[A month (and two Musings) ago, I first explored Honouring Our Humanity. My intention was to write next about Honouring the Humanity of Others. But as life unfolded I realized, through my own experiences, the importance of shoring up our foundations of honouring ourselves. Part 2 emerged last Musing in Gratefulness and Delight, and Part 3 continues here – a crucial bridging piece. To the extent we’re NOT honouring our own humanity, we’re asking too much of ourselves to truly give others the gift of honouring them. I’m curious, what’s your sense?]
Bruce and I were having a conversation recently in which I mused “do you think there might be a time when it would be possible for you to feel triggered by something I’ve said or done, and in that moment still be curious about what’s happening in me?” His response was “not without overruling the parts of me who’ve gone into their protective stances of withdrawing and cocooning.”
In hearing that word overruling, everything inside me was on alert! While I have a strong preference for us to stay in connection and have him be curious, I definitely didn’t want this if the cost was him overruling and running roughshod over parts of himself. That experience gave birth to this Musing.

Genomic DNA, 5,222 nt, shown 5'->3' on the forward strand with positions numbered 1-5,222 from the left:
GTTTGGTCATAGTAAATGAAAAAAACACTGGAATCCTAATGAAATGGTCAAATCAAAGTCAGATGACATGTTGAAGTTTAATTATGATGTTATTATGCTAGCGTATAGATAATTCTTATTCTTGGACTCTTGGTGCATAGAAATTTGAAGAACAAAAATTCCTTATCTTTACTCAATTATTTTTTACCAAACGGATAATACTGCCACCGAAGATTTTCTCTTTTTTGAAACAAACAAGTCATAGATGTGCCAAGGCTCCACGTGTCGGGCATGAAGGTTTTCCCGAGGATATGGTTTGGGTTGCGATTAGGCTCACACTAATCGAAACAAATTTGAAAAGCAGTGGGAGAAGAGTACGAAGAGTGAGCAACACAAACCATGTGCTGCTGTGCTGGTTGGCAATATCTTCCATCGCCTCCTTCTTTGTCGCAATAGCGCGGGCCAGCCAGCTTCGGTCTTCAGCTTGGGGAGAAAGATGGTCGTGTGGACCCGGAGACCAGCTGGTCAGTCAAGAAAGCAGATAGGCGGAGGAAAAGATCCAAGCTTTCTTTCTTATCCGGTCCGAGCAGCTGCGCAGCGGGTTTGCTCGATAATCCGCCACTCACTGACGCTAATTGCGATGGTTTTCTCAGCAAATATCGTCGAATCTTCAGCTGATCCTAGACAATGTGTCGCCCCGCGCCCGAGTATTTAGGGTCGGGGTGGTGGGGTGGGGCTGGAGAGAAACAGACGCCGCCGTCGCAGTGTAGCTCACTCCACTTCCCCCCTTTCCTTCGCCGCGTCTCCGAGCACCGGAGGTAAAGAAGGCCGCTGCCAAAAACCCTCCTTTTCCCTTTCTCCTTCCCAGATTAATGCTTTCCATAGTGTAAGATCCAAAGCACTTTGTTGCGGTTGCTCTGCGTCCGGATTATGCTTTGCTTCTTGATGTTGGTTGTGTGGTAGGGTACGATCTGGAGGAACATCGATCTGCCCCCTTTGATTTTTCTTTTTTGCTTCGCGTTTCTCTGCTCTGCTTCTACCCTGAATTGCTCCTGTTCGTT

I realized again how much our patterns of relating in challenging situations are based in our experiences as kids. In his family, he had two styles modelled. His Dad who withdrew (so there was an absence of mentoring), and his Mom whose response was withdrawing, and from time to time exploding in anger (a pattern that was painful for him, so he’s tried to avoid repeating).
Most of us have had precious little teaching, and perhaps less modeling, of healthy, respectful ways of relating with each other when there’s difference in styles, conflicting needs and desires, or other complex situations.
Headbutting – whether with another, or butting our own heads against the proverbial wall – clearly isn’t the optimal way for us to honour or show kindness to ourselves or each other … even when (perhaps especially when) we’re sure we’re right and the other person (or part of us) is wrong.
What would it take for us to become curious instead?
Even when our underlying values are in alignment, the combination of unique life experiences, varied areas of giftedness, styles and preferences will often mean we have differing perspectives and desires that make the need for having the skills for navigating these differences critical.
Truth is, even within ourselves, in any given moment we can have parts of us that have competing interests and desires.
And to the extent that we’re engaged in headbutting – whether within, or between us – we’re likely to remain at odds with ourselves and/or each other. Being able to have conversations where we can openly and respectfully share perspectives is a crucial step in bridging what might originally seem like huge chasms of difference.